A few miles South of Penrith, Cumbria, nestled in the countryside of the Eden Valley was Wetheriggs Animal Sanctuary. It is now based in Durham, not far from Barnard Castle. Not a full on zoo in the sense that animals are there on display for the sake of it. Opened as such in 2006 it began taking in unwanted pets, farm animals and exotic animals. I took the time to visit and found the whole experience educational, heart warming and a cuteathon. If you are looking for a small day to treat the children while they learn then you can’t go wrong here.
Within just minutes of wandering I came across many an animal that without the help from the wonderful volunteers at the establishment would not be around today. Many a naive visitor could mistake an animals previous life distress and state for mis-keeping here BUT this is where they are to rehabilitate. Anything too distressed is not on display. The volunteer keepers take lots of pride in their work and you can tell they are enthusiastic in wanting to take questions, especially helping little ones.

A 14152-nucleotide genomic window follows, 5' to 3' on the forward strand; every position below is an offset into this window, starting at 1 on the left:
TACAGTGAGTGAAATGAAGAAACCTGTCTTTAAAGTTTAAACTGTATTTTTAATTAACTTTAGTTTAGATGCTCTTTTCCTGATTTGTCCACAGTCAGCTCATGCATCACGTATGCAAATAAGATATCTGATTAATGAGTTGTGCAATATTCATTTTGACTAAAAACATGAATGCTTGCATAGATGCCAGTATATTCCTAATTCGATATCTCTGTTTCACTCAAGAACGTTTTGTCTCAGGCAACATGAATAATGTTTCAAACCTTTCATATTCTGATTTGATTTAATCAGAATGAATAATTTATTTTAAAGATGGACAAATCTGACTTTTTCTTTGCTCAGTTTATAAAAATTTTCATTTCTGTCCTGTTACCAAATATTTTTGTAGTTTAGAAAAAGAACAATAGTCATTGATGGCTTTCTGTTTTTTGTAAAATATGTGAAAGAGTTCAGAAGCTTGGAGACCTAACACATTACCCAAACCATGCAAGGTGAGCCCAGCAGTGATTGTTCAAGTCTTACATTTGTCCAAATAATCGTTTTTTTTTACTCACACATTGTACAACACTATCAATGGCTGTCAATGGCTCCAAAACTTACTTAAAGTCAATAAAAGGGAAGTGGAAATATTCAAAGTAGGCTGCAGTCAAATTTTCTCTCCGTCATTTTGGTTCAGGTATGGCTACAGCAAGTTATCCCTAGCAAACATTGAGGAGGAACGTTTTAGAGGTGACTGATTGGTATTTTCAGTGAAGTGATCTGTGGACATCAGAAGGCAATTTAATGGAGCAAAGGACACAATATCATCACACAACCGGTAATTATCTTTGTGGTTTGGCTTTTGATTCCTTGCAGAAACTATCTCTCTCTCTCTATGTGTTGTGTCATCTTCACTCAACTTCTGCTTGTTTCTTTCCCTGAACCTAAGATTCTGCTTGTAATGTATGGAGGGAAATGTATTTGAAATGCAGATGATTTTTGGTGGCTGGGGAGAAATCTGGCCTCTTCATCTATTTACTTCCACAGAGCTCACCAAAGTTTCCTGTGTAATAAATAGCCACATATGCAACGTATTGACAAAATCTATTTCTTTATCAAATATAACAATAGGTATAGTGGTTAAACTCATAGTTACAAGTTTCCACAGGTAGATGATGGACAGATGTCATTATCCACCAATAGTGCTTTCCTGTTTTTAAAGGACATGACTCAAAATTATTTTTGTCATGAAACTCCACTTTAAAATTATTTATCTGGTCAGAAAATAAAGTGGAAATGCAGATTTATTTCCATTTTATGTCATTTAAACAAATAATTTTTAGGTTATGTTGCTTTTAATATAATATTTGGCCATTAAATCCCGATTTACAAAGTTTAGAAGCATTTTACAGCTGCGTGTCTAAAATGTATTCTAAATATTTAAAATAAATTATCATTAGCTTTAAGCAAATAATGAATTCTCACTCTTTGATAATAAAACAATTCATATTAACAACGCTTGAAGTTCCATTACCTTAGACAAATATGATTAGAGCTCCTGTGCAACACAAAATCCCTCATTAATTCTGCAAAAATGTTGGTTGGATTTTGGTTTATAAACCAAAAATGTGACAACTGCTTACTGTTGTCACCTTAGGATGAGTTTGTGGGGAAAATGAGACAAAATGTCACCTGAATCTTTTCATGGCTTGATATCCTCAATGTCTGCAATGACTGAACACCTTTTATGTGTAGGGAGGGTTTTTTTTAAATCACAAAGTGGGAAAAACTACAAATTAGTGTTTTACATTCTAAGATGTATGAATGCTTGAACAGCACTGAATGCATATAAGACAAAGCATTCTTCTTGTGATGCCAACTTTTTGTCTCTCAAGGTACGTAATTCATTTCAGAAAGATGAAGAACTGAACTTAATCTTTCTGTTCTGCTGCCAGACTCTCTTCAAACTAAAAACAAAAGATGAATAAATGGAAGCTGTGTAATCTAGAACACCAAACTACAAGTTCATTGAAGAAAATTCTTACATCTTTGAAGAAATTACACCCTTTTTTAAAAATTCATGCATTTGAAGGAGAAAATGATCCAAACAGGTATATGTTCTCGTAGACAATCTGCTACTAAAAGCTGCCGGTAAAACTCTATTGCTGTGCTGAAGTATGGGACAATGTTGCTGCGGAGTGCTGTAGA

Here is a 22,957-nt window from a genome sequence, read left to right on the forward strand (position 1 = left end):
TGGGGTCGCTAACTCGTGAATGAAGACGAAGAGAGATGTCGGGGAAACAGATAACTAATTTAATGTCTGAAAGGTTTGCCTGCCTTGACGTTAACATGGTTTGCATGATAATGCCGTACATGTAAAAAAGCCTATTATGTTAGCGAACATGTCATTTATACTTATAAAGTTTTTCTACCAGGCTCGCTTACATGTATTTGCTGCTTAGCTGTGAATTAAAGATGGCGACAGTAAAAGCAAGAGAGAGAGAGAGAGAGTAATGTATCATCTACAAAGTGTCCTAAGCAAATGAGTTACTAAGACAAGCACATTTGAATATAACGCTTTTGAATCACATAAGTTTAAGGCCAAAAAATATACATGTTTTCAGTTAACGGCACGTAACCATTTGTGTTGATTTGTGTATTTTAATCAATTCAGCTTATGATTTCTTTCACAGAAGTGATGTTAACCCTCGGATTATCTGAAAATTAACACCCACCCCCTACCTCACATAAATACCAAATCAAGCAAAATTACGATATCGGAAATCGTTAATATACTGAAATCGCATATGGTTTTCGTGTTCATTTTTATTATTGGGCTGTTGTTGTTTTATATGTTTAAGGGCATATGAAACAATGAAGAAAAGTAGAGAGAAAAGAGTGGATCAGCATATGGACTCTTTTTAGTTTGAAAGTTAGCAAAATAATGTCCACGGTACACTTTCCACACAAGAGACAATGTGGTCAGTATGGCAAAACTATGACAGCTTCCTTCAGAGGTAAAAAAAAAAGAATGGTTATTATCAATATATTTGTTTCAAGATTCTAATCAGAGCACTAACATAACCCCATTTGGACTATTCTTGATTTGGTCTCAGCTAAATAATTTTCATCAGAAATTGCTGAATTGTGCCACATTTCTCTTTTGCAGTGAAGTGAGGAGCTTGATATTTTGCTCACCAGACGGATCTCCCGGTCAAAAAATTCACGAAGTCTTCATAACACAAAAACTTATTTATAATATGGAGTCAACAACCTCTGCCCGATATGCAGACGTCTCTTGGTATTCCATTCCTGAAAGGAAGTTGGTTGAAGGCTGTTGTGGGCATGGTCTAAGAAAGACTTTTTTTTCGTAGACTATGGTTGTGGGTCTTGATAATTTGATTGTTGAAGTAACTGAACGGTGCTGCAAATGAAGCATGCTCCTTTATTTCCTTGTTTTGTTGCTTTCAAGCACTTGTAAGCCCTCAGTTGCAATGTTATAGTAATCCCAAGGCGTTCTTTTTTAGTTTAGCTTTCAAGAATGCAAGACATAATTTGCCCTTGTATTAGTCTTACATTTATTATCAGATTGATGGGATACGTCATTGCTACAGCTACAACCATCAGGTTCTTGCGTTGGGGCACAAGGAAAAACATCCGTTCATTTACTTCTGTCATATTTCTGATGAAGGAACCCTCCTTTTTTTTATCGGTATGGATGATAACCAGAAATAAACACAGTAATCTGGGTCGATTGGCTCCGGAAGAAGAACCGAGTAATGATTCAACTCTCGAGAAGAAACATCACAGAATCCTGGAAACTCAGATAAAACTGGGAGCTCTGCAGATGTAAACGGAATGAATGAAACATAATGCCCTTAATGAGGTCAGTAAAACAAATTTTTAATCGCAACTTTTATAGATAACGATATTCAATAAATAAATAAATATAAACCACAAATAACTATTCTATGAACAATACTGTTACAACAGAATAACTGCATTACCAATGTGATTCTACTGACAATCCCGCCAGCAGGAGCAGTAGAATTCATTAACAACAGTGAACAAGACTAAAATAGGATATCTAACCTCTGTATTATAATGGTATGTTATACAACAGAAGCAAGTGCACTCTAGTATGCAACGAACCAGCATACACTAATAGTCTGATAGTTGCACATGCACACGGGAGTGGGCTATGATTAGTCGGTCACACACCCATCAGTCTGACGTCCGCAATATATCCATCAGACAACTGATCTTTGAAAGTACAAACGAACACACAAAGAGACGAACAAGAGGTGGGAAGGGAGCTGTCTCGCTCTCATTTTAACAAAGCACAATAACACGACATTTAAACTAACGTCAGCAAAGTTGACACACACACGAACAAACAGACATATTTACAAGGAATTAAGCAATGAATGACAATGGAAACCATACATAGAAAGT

From pigs to raccoons. From talking parrots to tarantulas. Ponies to unwanted marmosets. Taken on in their hour of need and given a second chance. Some of the animals are open to be re-homed including rabbits, sheep and some fowl.
Each visit could bring a whole new set of surprises. Maybe new rescued hedgehogs or geese etc who would have been put to sleep otherwise.
Above: A favourite amongst many a visitor. Love the hair on Nobby the Alpaca.
Below: In the reptile house it’s all go for sharing a heat lamp 🙂
Above: Gecko relaxing.
Below: You and the children can of course pet and feed the animals where appropriate. The goats love to get in on that action.
Hidden behind some curtains in a dark dark room you hear the fluttering, your eyes adjust and you see that you are in the company of fruit bats flying around you.
Along with being a charity to help the animals I noted that educational tours are catered for. In some parts the great keepers helped the children get really hands on. Lizards stroked and parrots tickled.